Visual Studio Code is Microsoft’s fully cross-platform IDE. It is beautiful, easy to use and lightweight. Its slimness can be attributed to the fact that it does only the basics by default, and add functionality via extensions. This lets developers start with the basics, and add only those things they really need. There are some Visual Studio Code extensions however, that I recommend to developers right off the bat. These are my top five.
This extension is like sharing your Visual Studio settings file with anyone who gets your code. In the root of the application is a
.editorconfig file that lets you set certain code style guidelines. Things like whether your indents are tabs or spaces (and how many spaces a tab should be). This can cut down on friction when working with a team and for consultants when switching between projects for multiple clients.
Whether creating repository
README files or using it for your blog, markdown is an easy way for developers to document applications and get great code highlighting. It can be frustrating when writing markdown documents however, having to constantly compile them to preview the output. This extension opens markdown documents in a split pane with the markdown on one side and the preview on the other. This makes writing markdown documents almost seamless.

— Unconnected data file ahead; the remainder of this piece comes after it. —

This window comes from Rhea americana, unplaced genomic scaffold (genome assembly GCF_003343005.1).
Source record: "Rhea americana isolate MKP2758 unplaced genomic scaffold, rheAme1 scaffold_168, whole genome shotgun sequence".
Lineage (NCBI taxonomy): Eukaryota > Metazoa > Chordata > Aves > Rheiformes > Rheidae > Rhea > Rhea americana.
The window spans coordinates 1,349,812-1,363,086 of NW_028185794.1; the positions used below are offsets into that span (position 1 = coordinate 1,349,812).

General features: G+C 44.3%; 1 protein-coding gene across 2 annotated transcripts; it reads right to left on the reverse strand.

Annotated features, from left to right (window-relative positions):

For those developers using Git for source control,
git log can be helpful, but getting a good readable
git log takes a plethora of switches (color, pretty, etc.). The Git History extension gives developers that same easy-to-read log with just a few key chords, just like the one below.
The Docker Support plugin gives you code highlighting, snippets and intellisense for your
dockerfile. It has been immensely helpful as I learn to use Docker and as I continue in to Docker Compose and Docker Swarms.
I still do a lot of .NET development, and VS Code is great for .NET Core development. I would love to see an extension that gives me the
Add New Controller item and scaffolds out the code with the filename and the namespace. On the plus side, I can write my own extensions!
Any extensions that you like? Ones that you find yourself using all the time? Let me know in the comments below, or hit me up on Twitter @leebrandt! Also, check out these awesome resources to learn more about how Stormpath can help you never build auth again: